CLARKSBURG, W.Va. — Frustration among teachers and service personnel continues to rise as the state Senate balks at passing the pay raise bill approved by the House of Delegates earlier this week.

On day seven of the statewide work stoppage, picket lines remain outside of Harrison County Schools as the pay raise bill is still unresolved. The current bill would provide a five percent pay raise for teachers, school service personnel and state troopers.

“I understood when I went into this profession that it wasn’t going to be really, really well paid, but it had benefits,” said Letitia Yeater, a history teacher at Bridgeport High School. “I received my benefit instead of a pay raise, so little by little I’ve had to start paying.”

But now, Yeater faces insurance premiums that will nearly triple what she currently pays, and unless the pay raise bill passes the Senate, her incremental seniority pay will greatly pale in comparison to that increase.

“By the time it’s divided and taxed, it won’t put a tank of gas in my car,” she said.

Fighting for PEIA to be funded is particularly frustrating for Yeater, as she was on the picket lines fighting for the same thing 28 years ago.

“I’ll stay out as long as it takes. I did it in 1990, and I’ll do it now,” she said. “They talk about a freeze. The only thing the republican leadership is a freeze to get through the next election. If you can freeze it, then you can fix it.”

Lora Rohrbough, a special education teacher at Nutter Fort Elementary, was also a part of the 1990 strike, and she says she’s disappointed to be back where they started.

“We were promised this PEIA in 1990, and when a benefit turns out to be a liability and something we have to work this hard for it’s frustrating,” Rohrbough said.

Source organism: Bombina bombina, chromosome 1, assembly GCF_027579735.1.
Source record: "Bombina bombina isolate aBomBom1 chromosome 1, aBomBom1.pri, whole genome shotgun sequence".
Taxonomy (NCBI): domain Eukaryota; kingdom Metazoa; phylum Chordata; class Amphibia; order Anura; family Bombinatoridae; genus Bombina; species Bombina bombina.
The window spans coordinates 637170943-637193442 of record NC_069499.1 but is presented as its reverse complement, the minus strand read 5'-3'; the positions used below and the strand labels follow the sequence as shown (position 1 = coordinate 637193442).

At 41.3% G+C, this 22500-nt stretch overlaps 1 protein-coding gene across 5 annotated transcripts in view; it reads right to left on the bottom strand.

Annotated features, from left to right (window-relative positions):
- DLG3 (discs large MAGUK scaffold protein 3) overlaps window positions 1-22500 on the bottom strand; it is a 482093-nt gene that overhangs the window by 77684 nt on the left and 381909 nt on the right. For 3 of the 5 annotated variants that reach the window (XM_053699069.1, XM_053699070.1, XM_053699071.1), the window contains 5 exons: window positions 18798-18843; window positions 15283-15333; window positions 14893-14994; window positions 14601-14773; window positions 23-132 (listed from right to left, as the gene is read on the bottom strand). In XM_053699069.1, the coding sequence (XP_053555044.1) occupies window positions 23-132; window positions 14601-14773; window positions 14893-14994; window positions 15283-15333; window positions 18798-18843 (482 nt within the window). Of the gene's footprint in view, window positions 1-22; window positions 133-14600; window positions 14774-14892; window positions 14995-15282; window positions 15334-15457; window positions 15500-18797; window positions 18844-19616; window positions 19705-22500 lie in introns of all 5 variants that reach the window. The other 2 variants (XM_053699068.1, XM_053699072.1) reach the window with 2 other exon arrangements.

“You can only take what we consider an injustice for so long,” she added.

While many of those teachers of the 1990 strike do feel as though they’ve reverted 30 years, Yeater said there’s one major difference — where their support is coming from.

“In 1990, we didn’t have as much support with the superintendents,” she said. “We had more support from the governor, the attorney general and a lot of legislators, but this year not so much.”

Yeater said this struggle shows that education is not a priority to those in Charleston.

“People are in this state are more worried about the corporations,” she said. “Legislators that are backed by oil and coal are more worried about their campaign funds than the people that elected them.”

For those in the local communities, education is a priority, evidenced by the donations of food and supplies to the teachers and service personnel on the picket lines.

“You can feel the passion, you can feel the unity, and it takes a lot to move teachers in this direction because we are public servants and you know where our hearts are,” Rohrbough said. “I think that has to let people know how strongly we feel that we are just not being taken care of.”

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